Duke Health At a Glance
Jump to: Duke University Medical Center, Historical Highlights, Administration, Department Chairs,
education * research * patient care
The youngest of the nation’s top medical centers, Duke today operates one of the country’s largest clinical and biomedical research enterprises, and works to translate advances in medical knowledge into improved patient care. Its educational programs — training hundreds of new physicians, nurses, and other health professionals each year — are regularly recognized among the nation’s very finest. It is widely recognized as the leading medical center in the Southeast, with a Health System that includes a network of hospitals, physician practices, home care services, and other providers throughout central North Carolina and beyond.
More details on medical education, research, and patient care at Duke appear below. For further information, visit the Duke University Health System Web site at dukehealth.org, or contact the News Office at 919-684-4148.
DUKE UNIVERSITY MEDICAL CENTER
Duke University Medical Center — the centerpiece of Duke’s wide-ranging medical programs — is located on the Duke University campus in Durham. The youngest of the nation’s leading medical centers, it has grown in just the past three decades from a hospital and single research building into one of the country’s largest clinical and biomedical research institutions.
As the primary entity through which our teaching, research, and patient care missions are carried out, it includes:
- Duke University Hospital, one of the nation’s top-ranked hospitals;
- The Private Diagnostic Clinic, PLLC, a separate but integrated organization through which our faculty physicians provide specialty, subspecialty, and primary care to more than 100,000 patients per year;
- Duke University School of Medicine, one of the nation’s most highly regarded medical schools; the Duke University School of Nursing; graduate programs in the basic sciences; and other programs in medicine, public health policy, and the allied health professions; and
- One of the largest biomedical research enterprises in the country, with more than $431 million in sponsored research annually, ranging from studies in genetics and molecular biology to clinical trials and health policy research.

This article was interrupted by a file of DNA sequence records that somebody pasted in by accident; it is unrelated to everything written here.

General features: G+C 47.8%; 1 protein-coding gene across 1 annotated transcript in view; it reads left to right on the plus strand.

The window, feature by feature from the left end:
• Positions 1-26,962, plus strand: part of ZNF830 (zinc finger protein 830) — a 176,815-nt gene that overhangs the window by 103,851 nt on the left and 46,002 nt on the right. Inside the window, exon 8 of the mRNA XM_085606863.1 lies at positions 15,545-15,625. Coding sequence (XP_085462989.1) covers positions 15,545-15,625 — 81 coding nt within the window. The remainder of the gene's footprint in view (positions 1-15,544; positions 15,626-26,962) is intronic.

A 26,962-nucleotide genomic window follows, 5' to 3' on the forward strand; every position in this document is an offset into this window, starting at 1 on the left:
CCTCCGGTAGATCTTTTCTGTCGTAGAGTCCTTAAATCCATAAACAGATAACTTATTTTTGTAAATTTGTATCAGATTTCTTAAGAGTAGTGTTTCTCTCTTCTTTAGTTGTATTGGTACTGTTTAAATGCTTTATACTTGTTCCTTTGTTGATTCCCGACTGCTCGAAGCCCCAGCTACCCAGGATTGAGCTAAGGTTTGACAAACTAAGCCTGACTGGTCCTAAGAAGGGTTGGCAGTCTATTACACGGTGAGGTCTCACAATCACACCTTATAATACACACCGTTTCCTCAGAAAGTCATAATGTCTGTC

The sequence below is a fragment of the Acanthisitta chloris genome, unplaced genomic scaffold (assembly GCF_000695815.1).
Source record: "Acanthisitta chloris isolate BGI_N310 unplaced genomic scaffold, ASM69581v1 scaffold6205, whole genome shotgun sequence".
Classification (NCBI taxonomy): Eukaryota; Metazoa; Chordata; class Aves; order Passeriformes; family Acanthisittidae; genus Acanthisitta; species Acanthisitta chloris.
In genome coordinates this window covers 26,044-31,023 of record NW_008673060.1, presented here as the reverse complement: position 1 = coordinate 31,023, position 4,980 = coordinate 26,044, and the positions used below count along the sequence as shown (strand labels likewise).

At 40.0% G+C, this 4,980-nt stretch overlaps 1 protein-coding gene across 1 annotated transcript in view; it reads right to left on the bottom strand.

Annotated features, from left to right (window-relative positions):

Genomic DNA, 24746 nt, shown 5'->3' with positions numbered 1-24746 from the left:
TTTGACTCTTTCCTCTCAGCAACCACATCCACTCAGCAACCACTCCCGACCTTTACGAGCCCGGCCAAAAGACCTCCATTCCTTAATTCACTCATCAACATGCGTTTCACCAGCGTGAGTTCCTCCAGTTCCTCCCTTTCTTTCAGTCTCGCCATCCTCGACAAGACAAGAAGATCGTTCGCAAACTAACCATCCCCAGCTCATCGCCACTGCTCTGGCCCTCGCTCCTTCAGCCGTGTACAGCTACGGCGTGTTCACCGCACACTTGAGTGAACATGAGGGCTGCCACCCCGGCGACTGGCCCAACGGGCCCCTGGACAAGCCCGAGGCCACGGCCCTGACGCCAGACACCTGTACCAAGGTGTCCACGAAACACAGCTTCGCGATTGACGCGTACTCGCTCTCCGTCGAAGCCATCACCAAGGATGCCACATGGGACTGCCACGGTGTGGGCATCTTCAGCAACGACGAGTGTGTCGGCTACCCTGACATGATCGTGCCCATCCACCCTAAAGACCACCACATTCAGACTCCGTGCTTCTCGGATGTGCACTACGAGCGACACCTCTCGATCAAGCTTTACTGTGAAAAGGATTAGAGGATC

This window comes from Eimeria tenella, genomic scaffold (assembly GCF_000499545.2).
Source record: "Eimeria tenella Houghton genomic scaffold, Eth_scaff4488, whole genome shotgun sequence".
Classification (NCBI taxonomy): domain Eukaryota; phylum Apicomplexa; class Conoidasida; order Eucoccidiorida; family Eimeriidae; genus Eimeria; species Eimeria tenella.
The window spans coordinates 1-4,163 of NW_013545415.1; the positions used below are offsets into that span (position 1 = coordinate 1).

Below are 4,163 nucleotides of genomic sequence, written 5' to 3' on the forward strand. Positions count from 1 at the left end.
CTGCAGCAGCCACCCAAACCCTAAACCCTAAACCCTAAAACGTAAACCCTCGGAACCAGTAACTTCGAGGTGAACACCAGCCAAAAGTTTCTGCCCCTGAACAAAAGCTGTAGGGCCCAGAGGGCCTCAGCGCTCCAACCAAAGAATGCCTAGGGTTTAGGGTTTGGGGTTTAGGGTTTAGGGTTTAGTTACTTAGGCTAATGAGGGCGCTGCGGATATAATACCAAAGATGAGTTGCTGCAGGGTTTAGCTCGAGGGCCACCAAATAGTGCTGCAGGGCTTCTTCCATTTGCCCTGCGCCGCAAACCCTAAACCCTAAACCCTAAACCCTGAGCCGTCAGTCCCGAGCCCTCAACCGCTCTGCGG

1925 James B. Duke bequeaths funds to establish the Duke School of Medicine, School of Nursing, and Hospital.
1929 3,000 applicants apply to the new medical school. 70 students are selected, including four women.
1930 Duke Hospital opens July 20, 1930, attracting 25,000 visitors. Duke’s first medical students begin classes October 1.
1931 The first nursing students begin classes January 2. Duke’s Private Diagnostic Clinic opens September 15.
1957 The original Medical School and Hospital are renamed “Duke University Medical Center.”
1965 Duke establishes the nation’s first Physician Assistant Program.
1966 The Duke Medical Scientist Training Program, a joint degree program leading to both the M.D. and the Ph.D. degrees, is founded. It is one of the first three in the nation.
1980 The new $94.5 million Duke Hospital opens.
1994 The Medical Center launches a spate of construction projects, including the Levine Science Research Center, Medical Sciences Research Building, a complete renovation of Duke Clinic, additions to the Morris Building for cancer care and research, a new Children’s Health Center, a new ambulatory care building, and new parking garages.
1998 The Health System is officially created as Duke establishes partnerships with Durham Regional Hospital, Raleigh Community Hospital, and other regional health care providers.
2000 The $200-million Duke Institute for Genome Sciences and Policy is founded. The Institute represents Duke University’s comprehensive response to the broad challenges of the Genomic Revolution.
2004 Raleigh Community Hospital changes its name to Duke Health Raleigh Hospital. Along with announcing the new name, Duke Health Raleigh Hospital introduced Wake County residents to newly expanded services including a cardiovascular center and cancer center.
Victor J. Dzau, M.D.
Chancellor for Health Affairs, Duke University
President and CEO, Duke University Health System
William J. Fulkerson Jr., M.D., MBA
CEO, Duke University Hospital
Vice President, Duke University Health System
Kenneth C. Morris
Senior Vice President, Chief Financial Officer, and Treasurer, Duke University Health System
Vice Chancellor for Medical Center Integrated Planning; Vice President for Business Development and Chief Strategic Planning Officer, Duke University Health System
Vice President and Chief Information Officer, Duke University Health System and Duke University Medical Center
R. Sanders Williams, M.D.
Dean, School of Medicine
Vice Chancellor for Academic Affairs
Catherine Lynch Gilliss, DNSc, RN
Dean, School of Nursing
Vice Chancellor for Nursing Affairs
Robert L. Taber, Ph.D.
Vice Chancellor, Corporate and Venture Development
Gordon D. Williams
Vice Chancellor for Operations; Vice President for Administration, Duke University Health System
Huntington F. Willard, Ph.D.
Vice Chancellor for Genome Sciences
Anesthesiology: Mark Newman, M.D.
Biochemistry: Christian Raetz, M.D., Ph.D.
Biostatistics and Bioinformatics: William Wilkinson, Ph.D. (Acting Chair)
Cell Biology: Brigid Hogan, Ph.D.
Community and Family Medicine: James L. Michener, M.D.
Immunology: Thomas F. Tedder, Ph.D.
Medicine: Harvey J. Cohen, M.D. (Interim)
Molecular-Genetics and Microbiology: Joseph R. Nevins, Ph.D.
Neurobiology: James McNamara, M.D.
Obstetrics and Gynecology: Haywood Brown, M.D.
Ophthalmology: David L. Epstein, M.D.
Pathology: Salvatore Pizzo, M.D.
Pediatrics: Joseph St. Geme, III, M.D.
Pharmacology and Cancer Biology: Anthony R. Means, Ph.D.
Psychiatry: Ranga R. Krishnan, M.B, Ch.B.
Radiation Oncology: Christopher G. Willett, M.D.
Radiology: Carl E. Ravin, M.D.
Surgery: Danny O. Jacobs, M.D.